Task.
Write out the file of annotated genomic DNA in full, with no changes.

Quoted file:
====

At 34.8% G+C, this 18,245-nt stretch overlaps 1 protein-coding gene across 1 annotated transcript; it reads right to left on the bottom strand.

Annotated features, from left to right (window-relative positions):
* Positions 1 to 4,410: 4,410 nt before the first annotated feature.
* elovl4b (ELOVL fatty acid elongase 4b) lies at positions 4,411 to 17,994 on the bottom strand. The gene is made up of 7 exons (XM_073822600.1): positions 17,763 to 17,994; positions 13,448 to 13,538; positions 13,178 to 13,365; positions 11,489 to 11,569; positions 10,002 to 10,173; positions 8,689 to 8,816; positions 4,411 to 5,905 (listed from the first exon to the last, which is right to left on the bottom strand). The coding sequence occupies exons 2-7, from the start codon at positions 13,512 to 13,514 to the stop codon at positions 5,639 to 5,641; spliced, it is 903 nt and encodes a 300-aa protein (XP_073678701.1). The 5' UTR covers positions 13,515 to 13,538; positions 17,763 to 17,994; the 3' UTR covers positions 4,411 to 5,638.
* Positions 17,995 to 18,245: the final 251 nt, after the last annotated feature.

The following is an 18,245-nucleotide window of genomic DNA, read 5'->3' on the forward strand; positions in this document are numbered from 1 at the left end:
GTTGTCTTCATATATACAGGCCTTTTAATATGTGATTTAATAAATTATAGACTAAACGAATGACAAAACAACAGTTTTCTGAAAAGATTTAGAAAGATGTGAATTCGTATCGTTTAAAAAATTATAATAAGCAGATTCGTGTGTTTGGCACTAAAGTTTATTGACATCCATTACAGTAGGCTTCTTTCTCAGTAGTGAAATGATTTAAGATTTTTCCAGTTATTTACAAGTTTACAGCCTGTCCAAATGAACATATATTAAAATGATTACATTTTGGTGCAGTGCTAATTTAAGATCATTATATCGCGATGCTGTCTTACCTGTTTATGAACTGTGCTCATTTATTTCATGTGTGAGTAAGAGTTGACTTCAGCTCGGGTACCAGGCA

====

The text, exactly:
At 34.8% G+C, this 18,245-nt stretch overlaps 1 protein-coding gene across 1 annotated transcript; it reads right to left on the bottom strand.

Annotated features, from left to right (window-relative positions):
* Positions 1 to 4,410: 4,410 nt before the first annotated feature.
* elovl4b (ELOVL fatty acid elongase 4b) lies at positions 4,411 to 17,994 on the bottom strand. The gene is made up of 7 exons (XM_073822600.1): positions 17,763 to 17,994; positions 13,448 to 13,538; positions 13,178 to 13,365; positions 11,489 to 11,569; positions 10,002 to 10,173; positions 8,689 to 8,816; positions 4,411 to 5,905 (listed from the first exon to the last, which is right to left on the bottom strand). The coding sequence occupies exons 2-7, from the start codon at positions 13,512 to 13,514 to the stop codon at positions 5,639 to 5,641; spliced, it is 903 nt and encodes a 300-aa protein (XP_073678701.1). The 5' UTR covers positions 13,515 to 13,538; positions 17,763 to 17,994; the 3' UTR covers positions 4,411 to 5,638.
* Positions 17,995 to 18,245: the final 251 nt, after the last annotated feature.

The following is an 18,245-nucleotide window of genomic DNA, read 5'->3' on the forward strand; positions in this document are numbered from 1 at the left end:
GTTGTCTTCATATATACAGGCCTTTTAATATGTGATTTAATAAATTATAGACTAAACGAATGACAAAACAACAGTTTTCTGAAAAGATTTAGAAAGATGTGAATTCGTATCGTTTAAAAAATTATAATAAGCAGATTCGTGTGTTTGGCACTAAAGTTTATTGACATCCATTACAGTAGGCTTCTTTCTCAGTAGTGAAATGATTTAAGATTTTTCCAGTTATTTACAAGTTTACAGCCTGTCCAAATGAACATATATTAAAATGATTACATTTTGGTGCAGTGCTAATTTAAGATCATTATATCGCGATGCTGTCTTACCTGTTTATGAACTGTGCTCATTTATTTCATGTGTGAGTAAGAGTTGACTTCAGCTCGGGTACCAGGCA